I found Rorty's pluralistic way of looking at life exhilarating for a number of reasons. The idea of not having to hold reality and justice in a single vision, once you get it, seems rather common-sensical, almost banal, but to get to that idea and articulate it, Rorty had to climb over an enormous amount of philosophical wreckage insisting on the opposite. The idea that we have different, sometimes incompatible interests, appealed to me, and seemed practically useful (a way of ceasing to worry about some things not worth worrying about), given my own experiences.

At its grandest, the idea of not requiring that reality and justice be held in a single vision seems to make sense in terms of one way of looking at the human condition, namely, that we live together but die on our own, or, to put it another way, we converse with one another, but we dream alone. Rorty also emphasizes that this way of looking at things is a way of accepting your finitude, and that of the world, within time, chance, and history. Not only is there no power outside of ourselves, either spiritual or natural, that determines the meaning of our lives, but there is no one way that the world or reality is. There is only a long, historical, intersubjective negotiation about the way things are and might be. Rorty insists that we pay more attention to the way things might be rather than to worrying about whether we've got reality absolutely right or if we've discovered the truth.

Since there is no large truth about the meaning of life, Rorty suggests that we ought to focus -- "we decent, liberal humanitarian types" -- on achieving social solidarity, rather than being obsessed with a fruitless quest to discover the truth about how things are.

Since there is no truth about life that all others can be made to see as "objectively true," the most we can do is to persuade various groups of people that the descriptions and vocabularies we employ are more interesting and useful than other available accounts. We can offer justifications for our arguments, but no proofs from outside of us are available.

A new pragmatism

This practical approach to our shared and individual lives, and the rejection of absolute or foundational truths about ourselves is known in philosophy circles as "pragmatism" or "neo-pragmatism." On the personal level, accepting your finitude "means, among other things, accepting that what matters most to you may well be something that may never matter much to most people. Your equivalent of my orchids may always seem merely weird, merely idiosyncratic, to practically everybody else. But that is no reason to be ashamed of, or downgrade, or try to slough off, your Wordsworthian moments, your lover, your family, your pet, your favorite lines of verse or your quaint religious faith. There is nothing sacred about universality which makes the shared automatically better than the unshared. There is no automatic privilege of what you can get everybody to agree to (the universal) over what you cannot (the idiosyncratic)."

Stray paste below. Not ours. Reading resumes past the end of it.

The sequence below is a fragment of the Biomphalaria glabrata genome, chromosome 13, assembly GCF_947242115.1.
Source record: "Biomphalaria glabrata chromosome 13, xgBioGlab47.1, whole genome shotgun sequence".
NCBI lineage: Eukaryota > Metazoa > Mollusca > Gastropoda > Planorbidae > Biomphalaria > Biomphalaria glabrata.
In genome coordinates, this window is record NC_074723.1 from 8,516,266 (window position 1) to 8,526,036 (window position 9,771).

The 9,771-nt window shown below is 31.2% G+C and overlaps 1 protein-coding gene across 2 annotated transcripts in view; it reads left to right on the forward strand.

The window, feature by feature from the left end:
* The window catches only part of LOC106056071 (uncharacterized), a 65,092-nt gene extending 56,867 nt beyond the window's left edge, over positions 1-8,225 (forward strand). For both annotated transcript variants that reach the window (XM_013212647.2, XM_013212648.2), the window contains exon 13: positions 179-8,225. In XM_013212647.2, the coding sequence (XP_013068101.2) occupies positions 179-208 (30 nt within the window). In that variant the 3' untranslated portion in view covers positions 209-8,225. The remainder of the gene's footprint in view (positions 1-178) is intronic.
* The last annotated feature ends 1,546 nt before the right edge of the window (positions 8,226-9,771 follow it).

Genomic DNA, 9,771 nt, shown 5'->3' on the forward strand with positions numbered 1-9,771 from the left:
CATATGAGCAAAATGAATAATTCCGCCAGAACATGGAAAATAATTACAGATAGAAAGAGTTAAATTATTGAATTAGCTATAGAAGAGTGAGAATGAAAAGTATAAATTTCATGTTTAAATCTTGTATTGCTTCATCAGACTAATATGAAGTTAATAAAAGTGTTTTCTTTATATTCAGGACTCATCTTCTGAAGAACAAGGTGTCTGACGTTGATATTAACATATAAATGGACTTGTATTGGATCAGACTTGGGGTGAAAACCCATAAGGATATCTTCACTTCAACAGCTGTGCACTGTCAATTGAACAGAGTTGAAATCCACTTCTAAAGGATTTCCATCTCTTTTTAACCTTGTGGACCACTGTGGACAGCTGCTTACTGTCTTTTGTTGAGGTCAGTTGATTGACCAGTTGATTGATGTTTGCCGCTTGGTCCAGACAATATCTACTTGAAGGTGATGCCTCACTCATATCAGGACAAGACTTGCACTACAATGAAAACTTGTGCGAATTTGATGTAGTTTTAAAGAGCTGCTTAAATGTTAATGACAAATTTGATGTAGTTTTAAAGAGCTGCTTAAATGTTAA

In the end, there is Rorty's notion of "solidarity," which he urges in preference to ideas about truth or getting reality right. What solidarity comes down to is a "process of coming to see other human beings are 'one of us' rather than as 'them,'" and that process is mostly a matter of "detailed description of what unfamiliar people are like and a redescription of what we ourselves are like." It is an expansive view of "us" that is to be achieved "not by inquiry but by imagination, the imaginative ability to see strange people as fellow sufferers."

Encounter in Hungary

I was present on a couple of occasions, in Budapest and Berlin, when Rorty lectured. I was at the Budapest Collegium in 1993 when Rorty gave a talk that eventually became his essay, "Universality and Truth." He argued before a group of Hungarian intellectuals, who had recently seen the end of communism in their country, that he didn't think that the notion of "truth" was particularly relevant to democratic politics, although of course he thought democratic politics were very relevant. Rorty's manner was a charming, informal, American style that adopts the tone of what was once known as "cracker barrel" philosophizing, although in the face of technical questions, he was willing to stiffen a bit and act the role of a more formal academic. In any case, it had a twangy appeal.

At the end of his talk, I had a question. It went roughly like this: if there is no neutral ground from which to argue for kindness over cruelty, and if there is no neutral ground by which to justify one argument over another, and if we can only persuade one audience after another, why should I think that Rorty was more likely to persuade people than, say, Hitler, or Disney productions, or some major Islamic ayatollah, all of whom had far more access to audiences and far more powerful media for delivering their messages? Rorty leaned back. "Gee," he admitted, "that's the 64-dollar question."

What struck me as odd was the monetary amount. "The 64-Dollar Question" was an American radio quiz show back in the 1930s Depression, when 64 dollars was a considerable sum of money. It turned into a catchphrase, meaning any ultimate question. Later, when television and inflation came along in the 1950s and '60s, the show became "The $64,000 Question," and since then, contestants have sweated over the answers to trivial questions that yield prizes much larger than $64,000.

While I was pondering Rorty's folksy phrase in a rather non-plussed way, he was patiently waiting for me to provoke him further. The next question could only be a variant on the perennial political favourite, "What is to be done?" But I more or less knew Rorty's answer to that, having read Contingency, Irony and Solidarity, where he says that we've been sent back to the drawing board, and "we still are there. Nobody has come up with a larger framework for relating our large and vague hopes for human equality to the actual distribution of power in the world."

Since the Hungarian intellectuals in the room seemed gloomy enough in the wake of Rorty's pronouncement that they couldn't look to truth to help them shape democracy, I decided not to depress them further by asking a "What should we do?" question, a question that Rorty or any of the rest of us could only answer, "The best we can."